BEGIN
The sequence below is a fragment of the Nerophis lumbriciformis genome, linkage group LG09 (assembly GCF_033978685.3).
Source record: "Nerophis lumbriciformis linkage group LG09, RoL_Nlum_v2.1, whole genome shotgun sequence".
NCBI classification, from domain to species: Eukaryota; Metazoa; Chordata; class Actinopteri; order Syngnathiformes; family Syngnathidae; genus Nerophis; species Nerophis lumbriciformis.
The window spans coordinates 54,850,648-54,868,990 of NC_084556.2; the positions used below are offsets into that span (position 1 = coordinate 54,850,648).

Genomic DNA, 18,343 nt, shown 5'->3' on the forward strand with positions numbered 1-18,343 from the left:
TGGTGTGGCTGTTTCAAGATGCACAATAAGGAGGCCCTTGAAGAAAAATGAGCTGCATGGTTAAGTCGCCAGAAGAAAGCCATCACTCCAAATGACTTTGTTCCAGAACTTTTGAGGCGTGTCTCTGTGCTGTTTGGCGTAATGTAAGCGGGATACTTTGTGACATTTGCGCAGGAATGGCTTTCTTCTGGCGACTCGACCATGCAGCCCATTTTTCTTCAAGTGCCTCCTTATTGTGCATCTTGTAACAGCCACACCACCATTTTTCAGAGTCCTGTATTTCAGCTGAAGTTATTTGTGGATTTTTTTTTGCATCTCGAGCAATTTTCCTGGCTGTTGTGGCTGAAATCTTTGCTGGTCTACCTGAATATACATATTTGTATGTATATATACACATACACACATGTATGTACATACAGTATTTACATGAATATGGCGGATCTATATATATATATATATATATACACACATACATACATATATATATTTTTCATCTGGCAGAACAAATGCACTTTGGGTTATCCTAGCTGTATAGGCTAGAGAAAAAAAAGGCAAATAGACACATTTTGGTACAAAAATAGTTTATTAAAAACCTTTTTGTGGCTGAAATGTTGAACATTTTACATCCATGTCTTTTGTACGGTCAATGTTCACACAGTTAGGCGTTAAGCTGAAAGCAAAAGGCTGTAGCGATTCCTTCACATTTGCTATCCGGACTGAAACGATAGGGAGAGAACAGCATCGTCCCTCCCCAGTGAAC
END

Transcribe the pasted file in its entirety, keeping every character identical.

The sequence below is a fragment of the Nerophis lumbriciformis genome, linkage group LG09 (assembly GCF_033978685.3).
Source record: "Nerophis lumbriciformis linkage group LG09, RoL_Nlum_v2.1, whole genome shotgun sequence".
NCBI classification, from domain to species: Eukaryota; Metazoa; Chordata; class Actinopteri; order Syngnathiformes; family Syngnathidae; genus Nerophis; species Nerophis lumbriciformis.
The window spans coordinates 54,850,648-54,868,990 of NC_084556.2; the positions used below are offsets into that span (position 1 = coordinate 54,850,648).

Genomic DNA, 18,343 nt, shown 5'->3' on the forward strand with positions numbered 1-18,343 from the left:
TGGTGTGGCTGTTTCAAGATGCACAATAAGGAGGCCCTTGAAGAAAAATGAGCTGCATGGTTAAGTCGCCAGAAGAAAGCCATCACTCCAAATGACTTTGTTCCAGAACTTTTGAGGCGTGTCTCTGTGCTGTTTGGCGTAATGTAAGCGGGATACTTTGTGACATTTGCGCAGGAATGGCTTTCTTCTGGCGACTCGACCATGCAGCCCATTTTTCTTCAAGTGCCTCCTTATTGTGCATCTTGTAACAGCCACACCACCATTTTTCAGAGTCCTGTATTTCAGCTGAAGTTATTTGTGGATTTTTTTTTGCATCTCGAGCAATTTTCCTGGCTGTTGTGGCTGAAATCTTTGCTGGTCTACCTGAATATACATATTTGTATGTATATATACACATACACACATGTATGTACATACAGTATTTACATGAATATGGCGGATCTATATATATATATATATATATACACACATACATACATATATATATTTTTCATCTGGCAGAACAAATGCACTTTGGGTTATCCTAGCTGTATAGGCTAGAGAAAAAAAAGGCAAATAGACACATTTTGGTACAAAAATAGTTTATTAAAAACCTTTTTGTGGCTGAAATGTTGAACATTTTACATCCATGTCTTTTGTACGGTCAATGTTCACACAGTTAGGCGTTAAGCTGAAAGCAAAAGGCTGTAGCGATTCCTTCACATTTGCTATCCGGACTGAAACGATAGGGAGAGAACAGCATCGTCCCTCCCCAGTGAAC